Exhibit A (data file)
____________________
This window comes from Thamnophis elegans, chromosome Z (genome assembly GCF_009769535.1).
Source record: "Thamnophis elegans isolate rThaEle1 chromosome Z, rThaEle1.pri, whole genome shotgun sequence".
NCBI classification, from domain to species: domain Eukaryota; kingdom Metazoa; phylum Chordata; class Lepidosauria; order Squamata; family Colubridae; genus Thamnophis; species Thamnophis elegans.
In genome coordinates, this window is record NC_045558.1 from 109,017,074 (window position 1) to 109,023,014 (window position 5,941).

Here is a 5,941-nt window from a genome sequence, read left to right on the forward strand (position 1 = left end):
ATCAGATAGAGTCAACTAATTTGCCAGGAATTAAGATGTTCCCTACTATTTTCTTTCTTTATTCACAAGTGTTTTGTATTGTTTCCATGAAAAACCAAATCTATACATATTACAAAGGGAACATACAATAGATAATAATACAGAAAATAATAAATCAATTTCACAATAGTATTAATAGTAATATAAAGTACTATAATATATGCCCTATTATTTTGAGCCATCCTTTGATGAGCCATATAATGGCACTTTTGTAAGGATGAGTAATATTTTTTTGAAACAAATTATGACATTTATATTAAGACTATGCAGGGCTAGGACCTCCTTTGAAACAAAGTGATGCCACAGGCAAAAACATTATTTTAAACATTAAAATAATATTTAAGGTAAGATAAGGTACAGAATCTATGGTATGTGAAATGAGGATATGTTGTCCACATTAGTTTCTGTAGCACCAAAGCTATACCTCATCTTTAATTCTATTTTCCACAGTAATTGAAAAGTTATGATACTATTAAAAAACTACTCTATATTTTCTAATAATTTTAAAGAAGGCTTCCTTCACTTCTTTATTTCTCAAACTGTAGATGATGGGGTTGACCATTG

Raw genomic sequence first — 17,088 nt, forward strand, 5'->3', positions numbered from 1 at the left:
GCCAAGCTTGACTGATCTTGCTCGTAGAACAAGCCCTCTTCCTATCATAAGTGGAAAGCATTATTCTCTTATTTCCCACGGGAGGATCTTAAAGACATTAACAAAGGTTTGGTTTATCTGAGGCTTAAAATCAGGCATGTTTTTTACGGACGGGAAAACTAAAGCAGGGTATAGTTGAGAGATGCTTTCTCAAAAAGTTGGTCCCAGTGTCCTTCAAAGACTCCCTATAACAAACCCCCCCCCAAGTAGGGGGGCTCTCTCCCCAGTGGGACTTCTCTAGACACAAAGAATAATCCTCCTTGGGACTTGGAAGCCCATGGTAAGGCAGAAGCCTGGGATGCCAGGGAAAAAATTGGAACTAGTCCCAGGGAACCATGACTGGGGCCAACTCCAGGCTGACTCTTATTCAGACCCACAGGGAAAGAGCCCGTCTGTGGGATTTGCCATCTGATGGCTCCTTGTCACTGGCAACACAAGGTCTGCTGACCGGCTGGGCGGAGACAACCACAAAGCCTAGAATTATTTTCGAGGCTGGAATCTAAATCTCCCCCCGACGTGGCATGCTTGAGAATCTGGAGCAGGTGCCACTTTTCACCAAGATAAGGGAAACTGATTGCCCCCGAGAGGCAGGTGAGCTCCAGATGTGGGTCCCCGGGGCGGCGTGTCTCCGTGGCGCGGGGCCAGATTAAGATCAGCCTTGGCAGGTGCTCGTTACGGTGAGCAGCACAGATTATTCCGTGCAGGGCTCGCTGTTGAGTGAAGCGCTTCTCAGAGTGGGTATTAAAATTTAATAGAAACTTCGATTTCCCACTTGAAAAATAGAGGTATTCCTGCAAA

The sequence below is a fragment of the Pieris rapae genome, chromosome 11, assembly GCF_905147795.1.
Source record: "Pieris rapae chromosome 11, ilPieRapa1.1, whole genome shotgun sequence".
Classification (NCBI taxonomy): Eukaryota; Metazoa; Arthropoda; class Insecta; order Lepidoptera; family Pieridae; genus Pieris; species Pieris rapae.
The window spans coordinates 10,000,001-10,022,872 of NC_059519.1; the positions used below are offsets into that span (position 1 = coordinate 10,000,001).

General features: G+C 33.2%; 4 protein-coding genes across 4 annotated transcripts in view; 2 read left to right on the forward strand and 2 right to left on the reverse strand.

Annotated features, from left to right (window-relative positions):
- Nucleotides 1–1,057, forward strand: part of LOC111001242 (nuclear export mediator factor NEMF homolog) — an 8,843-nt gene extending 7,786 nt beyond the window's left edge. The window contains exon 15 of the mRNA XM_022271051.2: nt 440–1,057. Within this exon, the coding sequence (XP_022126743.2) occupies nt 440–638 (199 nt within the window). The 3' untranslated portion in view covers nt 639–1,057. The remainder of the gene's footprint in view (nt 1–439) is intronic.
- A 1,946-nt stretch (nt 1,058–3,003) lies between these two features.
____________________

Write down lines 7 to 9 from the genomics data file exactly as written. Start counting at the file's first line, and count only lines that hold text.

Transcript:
Raw genomic sequence first — 17,088 nt, forward strand, 5'->3', positions numbered from 1 at the left:
GCCAAGCTTGACTGATCTTGCTCGTAGAACAAGCCCTCTTCCTATCATAAGTGGAAAGCATTATTCTCTTATTTCCCACGGGAGGATCTTAAAGACATTAACAAAGGTTTGGTTTATCTGAGGCTTAAAATCAGGCATGTTTTTTACGGACGGGAAAACTAAAGCAGGGTATAGTTGAGAGATGCTTTCTCAAAAAGTTGGTCCCAGTGTCCTTCAAAGACTCCCTATAACAAACCCCCCCCCAAGTAGGGGGGCTCTCTCCCCAGTGGGACTTCTCTAGACACAAAGAATAATCCTCCTTGGGACTTGGAAGCCCATGGTAAGGCAGAAGCCTGGGATGCCAGGGAAAAAATTGGAACTAGTCCCAGGGAACCATGACTGGGGCCAACTCCAGGCTGACTCTTATTCAGACCCACAGGGAAAGAGCCCGTCTGTGGGATTTGCCATCTGATGGCTCCTTGTCACTGGCAACACAAGGTCTGCTGACCGGCTGGGCGGAGACAACCACAAAGCCTAGAATTATTTTCGAGGCTGGAATCTAAATCTCCCCCCGACGTGGCATGCTTGAGAATCTGGAGCAGGTGCCACTTTTCACCAAGATAAGGGAAACTGATTGCCCCCGAGAGGCAGGTGAGCTCCAGATGTGGGTCCCCGGGGCGGCGTGTCTCCGTGGCGCGGGGCCAGATTAAGATCAGCCTTGGCAGGTGCTCGTTACGGTGAGCAGCACAGATTATTCCGTGCAGGGCTCGCTGTTGAGTGAAGCGCTTCTCAGAGTGGGTATTAAAATTTAATAGAAACTTCGATTTCCCACTTGAAAAATAGAGGTATTCCTGCAAA

The sequence below is a fragment of the Pieris rapae genome, chromosome 11, assembly GCF_905147795.1.